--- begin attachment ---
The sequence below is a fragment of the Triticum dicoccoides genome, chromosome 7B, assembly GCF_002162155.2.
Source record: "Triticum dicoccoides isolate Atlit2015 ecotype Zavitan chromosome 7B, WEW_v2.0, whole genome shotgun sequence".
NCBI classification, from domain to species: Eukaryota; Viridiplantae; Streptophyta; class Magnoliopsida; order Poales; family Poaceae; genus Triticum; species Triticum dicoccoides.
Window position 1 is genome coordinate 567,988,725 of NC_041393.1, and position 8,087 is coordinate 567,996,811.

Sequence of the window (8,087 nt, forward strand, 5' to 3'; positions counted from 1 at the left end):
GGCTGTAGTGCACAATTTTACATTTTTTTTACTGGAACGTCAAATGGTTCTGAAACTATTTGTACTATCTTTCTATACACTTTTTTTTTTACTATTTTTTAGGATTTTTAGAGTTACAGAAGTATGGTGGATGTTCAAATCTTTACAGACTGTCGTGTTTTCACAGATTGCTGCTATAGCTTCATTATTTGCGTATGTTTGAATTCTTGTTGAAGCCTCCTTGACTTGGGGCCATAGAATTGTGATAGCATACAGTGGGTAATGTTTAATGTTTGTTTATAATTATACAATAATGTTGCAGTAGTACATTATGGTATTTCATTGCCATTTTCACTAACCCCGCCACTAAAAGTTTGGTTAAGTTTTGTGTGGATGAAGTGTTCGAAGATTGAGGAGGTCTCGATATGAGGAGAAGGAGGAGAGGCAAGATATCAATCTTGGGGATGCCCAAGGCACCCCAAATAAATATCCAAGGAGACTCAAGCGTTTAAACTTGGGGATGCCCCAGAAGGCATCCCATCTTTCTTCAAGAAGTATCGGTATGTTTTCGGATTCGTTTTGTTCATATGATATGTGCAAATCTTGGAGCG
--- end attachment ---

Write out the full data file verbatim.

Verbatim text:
The sequence below is a fragment of the Triticum dicoccoides genome, chromosome 7B, assembly GCF_002162155.2.
Source record: "Triticum dicoccoides isolate Atlit2015 ecotype Zavitan chromosome 7B, WEW_v2.0, whole genome shotgun sequence".
NCBI classification, from domain to species: Eukaryota; Viridiplantae; Streptophyta; class Magnoliopsida; order Poales; family Poaceae; genus Triticum; species Triticum dicoccoides.
Window position 1 is genome coordinate 567,988,725 of NC_041393.1, and position 8,087 is coordinate 567,996,811.

Sequence of the window (8,087 nt, forward strand, 5' to 3'; positions counted from 1 at the left end):
GGCTGTAGTGCACAATTTTACATTTTTTTTACTGGAACGTCAAATGGTTCTGAAACTATTTGTACTATCTTTCTATACACTTTTTTTTTTACTATTTTTTAGGATTTTTAGAGTTACAGAAGTATGGTGGATGTTCAAATCTTTACAGACTGTCGTGTTTTCACAGATTGCTGCTATAGCTTCATTATTTGCGTATGTTTGAATTCTTGTTGAAGCCTCCTTGACTTGGGGCCATAGAATTGTGATAGCATACAGTGGGTAATGTTTAATGTTTGTTTATAATTATACAATAATGTTGCAGTAGTACATTATGGTATTTCATTGCCATTTTCACTAACCCCGCCACTAAAAGTTTGGTTAAGTTTTGTGTGGATGAAGTGTTCGAAGATTGAGGAGGTCTCGATATGAGGAGAAGGAGGAGAGGCAAGATATCAATCTTGGGGATGCCCAAGGCACCCCAAATAAATATCCAAGGAGACTCAAGCGTTTAAACTTGGGGATGCCCCAGAAGGCATCCCATCTTTCTTCAAGAAGTATCGGTATGTTTTCGGATTCGTTTTGTTCATATGATATGTGCAAATCTTGGAGCG